Marseille's Old Port is one of the most picturesque parts of France's second largest city. This area has been the hub of activity in Marseille from Antiquity to the Middle Ages, and today it is as busy as ever. Dominated on one side by the Panier (Old Town) and on the other by Notre Dame de la Garde, the Old Port, or Vieux Port, has been the beating heart of Marseille for over 2000 years.
Marseille, the Phocaean city
Marseille is one France's oldest cities, and its history has been performed on the Old Port for 26 centuries. The legend goes that the city was founded by Protis, whose family still exists nowadays, under the name of Protiades." Massalia" for the Greeks, Roman "Massilia" and later during the Middle age "Masiho" expanded on the northern bank and to the south in the 17th century. Entry to the port was henceforth guarded by two forts, Fort Saint-Nicolas and Fort Saint-Jean.
Marseille, a true ocean-side oasis
Today the Old Port is still a favourite spot to be explored with family and friends, both for locals and tourists to hang out and enjoy life. The port is now used today as a marina, as a terminal for local boat trips, and hosts a local lively fish market. The picturesque and vibrant quays are not only the setting for markets and historical buildings, but also cafés and restaurants that specialize in fresh-from-the-boat seafood. The U-shaped Old Port is lined by restaurants and cafés, mostly arrayed along the northern quai du Port and along the southern quai de Rive Neuve. The shortest side of the port has kept changing its name through the centuries. Since 2000, it is called quai de la Fraternité on the side nearest the harbor and quai des Belges on the side nearest the town.This is where to find the boat shuttles to the Château d'If, to Pointe Rouge and to L'Estaque as well as the boat companies offering excursions to the calanques.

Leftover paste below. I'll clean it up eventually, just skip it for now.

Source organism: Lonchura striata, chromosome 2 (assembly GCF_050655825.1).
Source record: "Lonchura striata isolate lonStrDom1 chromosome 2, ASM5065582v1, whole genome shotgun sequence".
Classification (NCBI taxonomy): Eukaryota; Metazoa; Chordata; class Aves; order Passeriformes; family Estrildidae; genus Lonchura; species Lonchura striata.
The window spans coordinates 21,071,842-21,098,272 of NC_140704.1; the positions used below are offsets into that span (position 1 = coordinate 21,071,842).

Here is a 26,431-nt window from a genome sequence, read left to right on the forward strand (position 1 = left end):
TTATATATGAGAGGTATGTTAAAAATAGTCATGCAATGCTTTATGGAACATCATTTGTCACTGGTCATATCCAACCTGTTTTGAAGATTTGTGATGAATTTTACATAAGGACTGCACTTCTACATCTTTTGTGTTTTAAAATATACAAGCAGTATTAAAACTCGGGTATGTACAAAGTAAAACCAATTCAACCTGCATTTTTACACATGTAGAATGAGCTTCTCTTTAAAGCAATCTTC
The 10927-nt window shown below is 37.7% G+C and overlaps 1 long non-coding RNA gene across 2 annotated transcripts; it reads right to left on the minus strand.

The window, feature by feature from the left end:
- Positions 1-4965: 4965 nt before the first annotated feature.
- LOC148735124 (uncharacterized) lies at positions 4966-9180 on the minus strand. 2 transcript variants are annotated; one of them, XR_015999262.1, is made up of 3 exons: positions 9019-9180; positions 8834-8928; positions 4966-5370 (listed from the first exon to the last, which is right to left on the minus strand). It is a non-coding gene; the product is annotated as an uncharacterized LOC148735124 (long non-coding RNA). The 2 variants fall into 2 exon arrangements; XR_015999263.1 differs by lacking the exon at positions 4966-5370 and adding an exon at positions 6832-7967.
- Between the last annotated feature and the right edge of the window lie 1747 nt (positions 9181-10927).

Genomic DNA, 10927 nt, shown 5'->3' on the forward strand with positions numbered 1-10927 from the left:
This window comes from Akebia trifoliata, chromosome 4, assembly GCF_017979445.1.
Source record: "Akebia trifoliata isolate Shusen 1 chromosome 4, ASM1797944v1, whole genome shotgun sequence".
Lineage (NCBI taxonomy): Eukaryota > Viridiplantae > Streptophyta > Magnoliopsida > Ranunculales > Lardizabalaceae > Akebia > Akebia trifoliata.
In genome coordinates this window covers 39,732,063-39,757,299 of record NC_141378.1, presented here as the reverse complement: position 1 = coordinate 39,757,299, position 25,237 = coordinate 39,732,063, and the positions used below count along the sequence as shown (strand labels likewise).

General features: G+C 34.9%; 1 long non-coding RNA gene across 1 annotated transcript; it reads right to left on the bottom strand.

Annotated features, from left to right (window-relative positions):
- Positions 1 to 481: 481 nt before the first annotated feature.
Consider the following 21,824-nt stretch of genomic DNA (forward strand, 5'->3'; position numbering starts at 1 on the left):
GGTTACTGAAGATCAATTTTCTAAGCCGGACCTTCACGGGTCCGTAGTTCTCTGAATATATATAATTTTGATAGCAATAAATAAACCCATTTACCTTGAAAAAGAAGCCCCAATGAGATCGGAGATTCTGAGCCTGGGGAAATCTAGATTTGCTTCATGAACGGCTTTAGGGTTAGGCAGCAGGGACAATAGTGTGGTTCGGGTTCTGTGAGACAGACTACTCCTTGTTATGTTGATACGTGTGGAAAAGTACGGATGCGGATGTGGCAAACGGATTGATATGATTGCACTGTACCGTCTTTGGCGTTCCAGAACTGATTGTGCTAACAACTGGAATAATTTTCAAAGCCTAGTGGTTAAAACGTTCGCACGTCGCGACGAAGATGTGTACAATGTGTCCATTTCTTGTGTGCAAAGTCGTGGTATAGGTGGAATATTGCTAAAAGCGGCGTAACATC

A recent redesign, where traditional and modern meet
In 2013, for the European Capital of Culture, the Old Port was semi-pedestrianized, as part of a big redevelopment project designed by the British architect Norman Foster and Michel Desvigne Paysagistes, to open up the space for bars and restaurants, vendors and public events. Part of the southern end is shielded by a dramatic and very photogenic large, stainless steel mirrored sun canopy, pictured. Designed by Norman Foster, it's a favorite spot for selfies.